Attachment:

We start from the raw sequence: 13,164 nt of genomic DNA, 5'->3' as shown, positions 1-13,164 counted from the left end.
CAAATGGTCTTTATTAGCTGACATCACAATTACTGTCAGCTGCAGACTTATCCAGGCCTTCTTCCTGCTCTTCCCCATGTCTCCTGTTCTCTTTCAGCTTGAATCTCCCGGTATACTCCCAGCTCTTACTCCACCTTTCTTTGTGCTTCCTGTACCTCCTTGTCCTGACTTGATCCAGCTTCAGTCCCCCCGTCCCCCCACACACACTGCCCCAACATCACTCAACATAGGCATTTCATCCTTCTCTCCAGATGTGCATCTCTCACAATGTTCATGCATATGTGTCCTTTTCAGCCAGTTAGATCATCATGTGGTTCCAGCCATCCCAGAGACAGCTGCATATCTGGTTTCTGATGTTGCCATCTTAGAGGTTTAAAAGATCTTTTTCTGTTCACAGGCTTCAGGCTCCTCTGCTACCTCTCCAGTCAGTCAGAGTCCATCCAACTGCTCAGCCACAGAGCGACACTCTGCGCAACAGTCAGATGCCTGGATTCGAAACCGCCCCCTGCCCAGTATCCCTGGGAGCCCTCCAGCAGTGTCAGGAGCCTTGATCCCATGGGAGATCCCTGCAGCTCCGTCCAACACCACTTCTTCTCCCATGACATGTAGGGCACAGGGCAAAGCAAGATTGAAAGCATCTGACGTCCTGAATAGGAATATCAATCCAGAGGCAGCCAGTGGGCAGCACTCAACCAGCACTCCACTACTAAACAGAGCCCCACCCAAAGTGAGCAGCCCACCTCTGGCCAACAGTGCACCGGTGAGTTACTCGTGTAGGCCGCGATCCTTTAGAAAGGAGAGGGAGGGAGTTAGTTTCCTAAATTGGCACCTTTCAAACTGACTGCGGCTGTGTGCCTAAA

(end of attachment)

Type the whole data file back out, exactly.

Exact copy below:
We start from the raw sequence: 13,164 nt of genomic DNA, 5'->3' as shown, positions 1-13,164 counted from the left end.
CAAATGGTCTTTATTAGCTGACATCACAATTACTGTCAGCTGCAGACTTATCCAGGCCTTCTTCCTGCTCTTCCCCATGTCTCCTGTTCTCTTTCAGCTTGAATCTCCCGGTATACTCCCAGCTCTTACTCCACCTTTCTTTGTGCTTCCTGTACCTCCTTGTCCTGACTTGATCCAGCTTCAGTCCCCCCGTCCCCCCACACACACTGCCCCAACATCACTCAACATAGGCATTTCATCCTTCTCTCCAGATGTGCATCTCTCACAATGTTCATGCATATGTGTCCTTTTCAGCCAGTTAGATCATCATGTGGTTCCAGCCATCCCAGAGACAGCTGCATATCTGGTTTCTGATGTTGCCATCTTAGAGGTTTAAAAGATCTTTTTCTGTTCACAGGCTTCAGGCTCCTCTGCTACCTCTCCAGTCAGTCAGAGTCCATCCAACTGCTCAGCCACAGAGCGACACTCTGCGCAACAGTCAGATGCCTGGATTCGAAACCGCCCCCTGCCCAGTATCCCTGGGAGCCCTCCAGCAGTGTCAGGAGCCTTGATCCCATGGGAGATCCCTGCAGCTCCGTCCAACACCACTTCTTCTCCCATGACATGTAGGGCACAGGGCAAAGCAAGATTGAAAGCATCTGACGTCCTGAATAGGAATATCAATCCAGAGGCAGCCAGTGGGCAGCACTCAACCAGCACTCCACTACTAAACAGAGCCCCACCCAAAGTGAGCAGCCCACCTCTGGCCAACAGTGCACCGGTGAGTTACTCGTGTAGGCCGCGATCCTTTAGAAAGGAGAGGGAGGGAGTTAGTTTCCTAAATTGGCACCTTTCAAACTGACTGCGGCTGTGTGCCTAAA